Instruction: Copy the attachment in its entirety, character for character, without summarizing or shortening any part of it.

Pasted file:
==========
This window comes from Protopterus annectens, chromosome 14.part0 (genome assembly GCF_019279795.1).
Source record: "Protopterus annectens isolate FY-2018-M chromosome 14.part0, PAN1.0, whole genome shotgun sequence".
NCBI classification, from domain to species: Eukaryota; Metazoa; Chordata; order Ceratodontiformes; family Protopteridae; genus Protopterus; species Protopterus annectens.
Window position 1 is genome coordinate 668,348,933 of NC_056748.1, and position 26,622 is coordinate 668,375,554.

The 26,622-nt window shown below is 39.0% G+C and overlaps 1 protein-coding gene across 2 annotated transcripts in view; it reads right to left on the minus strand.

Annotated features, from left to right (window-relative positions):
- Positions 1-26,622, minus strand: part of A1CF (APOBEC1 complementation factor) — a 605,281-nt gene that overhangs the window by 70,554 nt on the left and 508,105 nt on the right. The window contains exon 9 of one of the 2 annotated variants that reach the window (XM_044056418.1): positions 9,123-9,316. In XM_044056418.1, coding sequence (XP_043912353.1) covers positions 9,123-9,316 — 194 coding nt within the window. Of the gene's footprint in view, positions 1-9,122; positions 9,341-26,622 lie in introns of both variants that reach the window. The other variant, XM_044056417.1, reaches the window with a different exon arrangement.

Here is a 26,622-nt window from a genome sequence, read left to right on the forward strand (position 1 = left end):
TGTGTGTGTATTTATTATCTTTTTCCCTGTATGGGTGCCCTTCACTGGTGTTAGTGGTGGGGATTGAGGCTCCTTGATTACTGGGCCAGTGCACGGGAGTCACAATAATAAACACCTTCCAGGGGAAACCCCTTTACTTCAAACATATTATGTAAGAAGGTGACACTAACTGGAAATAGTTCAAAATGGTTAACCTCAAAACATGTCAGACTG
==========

This window comes from Protopterus annectens, chromosome 14.part0 (genome assembly GCF_019279795.1).
Source record: "Protopterus annectens isolate FY-2018-M chromosome 14.part0, PAN1.0, whole genome shotgun sequence".
NCBI classification, from domain to species: Eukaryota; Metazoa; Chordata; order Ceratodontiformes; family Protopteridae; genus Protopterus; species Protopterus annectens.
Window position 1 is genome coordinate 668,348,933 of NC_056748.1, and position 26,622 is coordinate 668,375,554.

The 26,622-nt window shown below is 39.0% G+C and overlaps 1 protein-coding gene across 2 annotated transcripts in view; it reads right to left on the minus strand.

Annotated features, from left to right (window-relative positions):
- Positions 1-26,622, minus strand: part of A1CF (APOBEC1 complementation factor) — a 605,281-nt gene that overhangs the window by 70,554 nt on the left and 508,105 nt on the right. The window contains exon 9 of one of the 2 annotated variants that reach the window (XM_044056418.1): positions 9,123-9,316. In XM_044056418.1, coding sequence (XP_043912353.1) covers positions 9,123-9,316 — 194 coding nt within the window. Of the gene's footprint in view, positions 1-9,122; positions 9,341-26,622 lie in introns of both variants that reach the window. The other variant, XM_044056417.1, reaches the window with a different exon arrangement.

Here is a 26,622-nt window from a genome sequence, read left to right on the forward strand (position 1 = left end):
TGTGTGTGTATTTATTATCTTTTTCCCTGTATGGGTGCCCTTCACTGGTGTTAGTGGTGGGGATTGAGGCTCCTTGATTACTGGGCCAGTGCACGGGAGTCACAATAATAAACACCTTCCAGGGGAAACCCCTTTACTTCAAACATATTATGTAAGAAGGTGACACTAACTGGAAATAGTTCAAAATGGTTAACCTCAAAACATGTCAGACTG